Unit 1: Volumetric Analysis
Complete NEB Chemistry 2080 Exercise, Question Answers, MCQs, Numerical, Important Question Note of Class 12 Chemistry Unit 1, Volumetric Analysis.
|Volumetric analysis Course content|
|1.1 Define and explain the terms volumetric and gravimetric analysis.|
|1.2 Express the concentration of solutions in terms of percentage, g/l, molarity, molality, normality, ppm, ppb|
|1.3 Define and calculate the equivalent weight of (elements, acids, bases, salts, oxidizing and reducing agents).|
|1.4 Express the concentration of the solution in terms of normality.|
|1.5 Explain and apply the concept of the law of equivalence in chemical calculation.|
|1.6 Define and explain primary and secondary standard substances.|
|1.7 Explain different types of titration and their applications.|
|Unit 1: Volumetric Analysis|
Volumetric analysis Introduction
Volumetric analysis is defined as the process of the determination of the concentration of an unknown solution by finding its volume which will exactly react with a definite volume of another solution of known concentration.
Gravimetric analysis is defined as the process of quantitative determination of an analyte(the ion being analyzed) based on the mass of a solid.
At first solution of given sample is prepared, treated with suitable reagent to convert into insoluble form which is made pure by washing, dried and weighed. Then the weight of the required substance is calculated with the help of theoretical concept.
Eg. How much SO4-- ion is present in a given sample of Na2SO4?
A known amount of the given sample is dissolved in water and the excess amount of BaCl2 is added to the solution so that all SO4-- is converted into insoluble BaSO4. The precipitate is washed and made pure, it is then dried and weighed. Let the weight of BaSO4 formed is Y gm.
We know, 233 gm. of BaSO4 contains 96 gm. of SO4-- ions.
So, Y gm. of BaSO4 contains (96/233) x Y gm. of SO4--ions.
Pre-requirements in volumetric analysis
Equivalent weight (equivalent mass)
It is defined as “the no. of parts by wt. of the substance that combines with or displaces 1.008 parts by wt. of hydrogen, 8 parts by wt. of oxygen or 35.5 parts by wt. of chlorine.”
Equivalent weight is a unit less.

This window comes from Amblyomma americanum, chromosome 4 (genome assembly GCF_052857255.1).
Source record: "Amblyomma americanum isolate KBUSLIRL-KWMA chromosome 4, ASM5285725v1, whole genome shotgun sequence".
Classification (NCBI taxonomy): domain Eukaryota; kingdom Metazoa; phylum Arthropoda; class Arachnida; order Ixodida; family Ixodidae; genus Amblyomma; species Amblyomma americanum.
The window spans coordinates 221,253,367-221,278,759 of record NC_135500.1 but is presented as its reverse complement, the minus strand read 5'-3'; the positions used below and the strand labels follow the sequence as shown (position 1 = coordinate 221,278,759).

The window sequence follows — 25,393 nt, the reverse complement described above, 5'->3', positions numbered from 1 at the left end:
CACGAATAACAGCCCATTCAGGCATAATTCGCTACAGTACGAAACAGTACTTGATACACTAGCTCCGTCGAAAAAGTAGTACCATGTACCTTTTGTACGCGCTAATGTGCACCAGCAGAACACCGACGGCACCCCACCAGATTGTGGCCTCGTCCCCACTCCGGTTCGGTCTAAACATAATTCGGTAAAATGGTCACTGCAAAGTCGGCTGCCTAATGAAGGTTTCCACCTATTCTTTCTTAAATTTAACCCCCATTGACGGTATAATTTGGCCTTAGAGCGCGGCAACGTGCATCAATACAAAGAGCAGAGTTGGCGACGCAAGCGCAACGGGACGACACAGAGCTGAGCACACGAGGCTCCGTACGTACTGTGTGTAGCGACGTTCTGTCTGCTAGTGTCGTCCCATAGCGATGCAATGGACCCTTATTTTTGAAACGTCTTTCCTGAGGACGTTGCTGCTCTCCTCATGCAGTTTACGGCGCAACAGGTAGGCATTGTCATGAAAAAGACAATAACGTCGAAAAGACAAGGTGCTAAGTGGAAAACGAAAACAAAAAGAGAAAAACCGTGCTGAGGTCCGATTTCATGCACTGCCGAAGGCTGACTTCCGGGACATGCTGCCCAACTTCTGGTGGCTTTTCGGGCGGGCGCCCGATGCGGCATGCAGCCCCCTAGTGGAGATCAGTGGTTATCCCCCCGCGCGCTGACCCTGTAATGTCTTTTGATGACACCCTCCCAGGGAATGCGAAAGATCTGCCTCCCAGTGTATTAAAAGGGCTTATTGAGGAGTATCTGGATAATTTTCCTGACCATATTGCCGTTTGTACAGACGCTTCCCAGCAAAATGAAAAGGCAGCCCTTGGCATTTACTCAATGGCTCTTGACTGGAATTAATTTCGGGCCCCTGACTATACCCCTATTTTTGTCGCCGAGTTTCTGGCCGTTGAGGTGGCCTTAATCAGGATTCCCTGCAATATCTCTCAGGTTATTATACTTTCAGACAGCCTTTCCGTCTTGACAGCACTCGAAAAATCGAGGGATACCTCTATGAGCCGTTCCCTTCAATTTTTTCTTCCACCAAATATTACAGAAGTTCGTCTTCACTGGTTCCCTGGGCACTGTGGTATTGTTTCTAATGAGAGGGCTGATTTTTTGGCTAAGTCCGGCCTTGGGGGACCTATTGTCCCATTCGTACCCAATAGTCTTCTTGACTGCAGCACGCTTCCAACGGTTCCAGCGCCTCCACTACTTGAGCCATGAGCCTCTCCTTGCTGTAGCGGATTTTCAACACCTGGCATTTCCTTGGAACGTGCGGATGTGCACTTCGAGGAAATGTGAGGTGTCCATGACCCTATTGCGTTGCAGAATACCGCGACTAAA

Equivalent weight expressed in gm is called gm. equivalent.
No. of gm. eqvt. = given wt./eq.wt.
Volumetric Analysis Complete Notes - NEB Class 12 Chemistry
- Volumetric analysis
- Gravimetric analysis
Eg. How much SO4 -- ion is present in a given sample of Na2SO4?
Pre-requirements in volumetric analysis
- Equivalent weight (equivalent mass)
Relation between equivalent weight, atomic weight and valency
- a) Equivalent wt. of element = Atomic weight / Valency
- b) Equivalent wt. of radical (ion) = wt. of radical / no. of charge on it
- d) Equivalent wt. of acid = molecular weight / basicity
- d) Equivalent wt. of base = molecular weight / acidity
- e) Equivalent wt. of salt = molecular weight / total positive or negative charge per molecule
- f) Equivalent wt. of oxidizing & reducing agent = molecular weight / total change in o.n per molecule
Equivalent wt. of KMnO4 in a different medium
- i) Acidic medium
- ii) Neutral medium
- iii) Alkaline medium
- Relation between gL-1 & percentage
Relation between normality & gL-1
- Relation between molarity and g L-1
- Relation between Normality & Molarity
Important relations between concentration units
Primary standard substance
Standard solution: A solution of exactly known concentration is called a standard solution. The standard solution is of two types
- Primary standard solution:
- Secondary standard solution:
Preparation of 250 ml. standard decinormal solution of Na2CO3
Preparation of 250 ml standard decinormal solution of oxalic acid
Principles of volumetric analysis
Derivation of normality equation
Que: N1V1 = N2V2 is always true but M1V1 = M2V2 is not true always. Why?
The product of normality and volume in litre (NV) gives the no. of g. eq. of the substance. In any reaction, no. of g. eq. of the reacting substances are always equal. Thus, N1V1 = N2V2 is always. The product of molarity and volume in litre (MV) gives the no. of moles of the substance. In any reaction, no. of moles of the reacting substances may or may not be equal. Thus, M,V1 = M2V2 may or may not be true. If no. of moles of reacting substances are equal, M1V1 = M2V2 and If no. of moles of reacting substances are not equal,, M1V1≠M2V2. eg.
2NaOH + H2SO4 → Na2SO4 + 2H2O
80 g. 98 g. 142 g. 36 g.
2 g.eq. 2 mol.
2 g.eq. 1 mol
In the above reaction, the no of g. eq. of NaOH and H2SO, are equal, so N1V1 = N2V2 but the no. of moles are not equal, so M1V1≠M2V2. But in the reaction,
NaOH + HCL → NaCl + H2O
40 g. 36.5 g.
1 g. eq. 1 mol.
1 g. eq. 1 mol
In the above reaction, the no of g. eq. of NaOH and HCl, are equal, so N1V1 = N2V2 and the no. of moles are also equal, so M1V1=M2V2.
Important apparatus used in the titration.
Some important terms in volumetric analysis :
- Unknown Solution
- End Point
- Equivalence Point
- Titration error
Different types of titration
Selection of indicator
- a) Titration of strong acid and strong base:
- b) Titration of strong acid and weak base:
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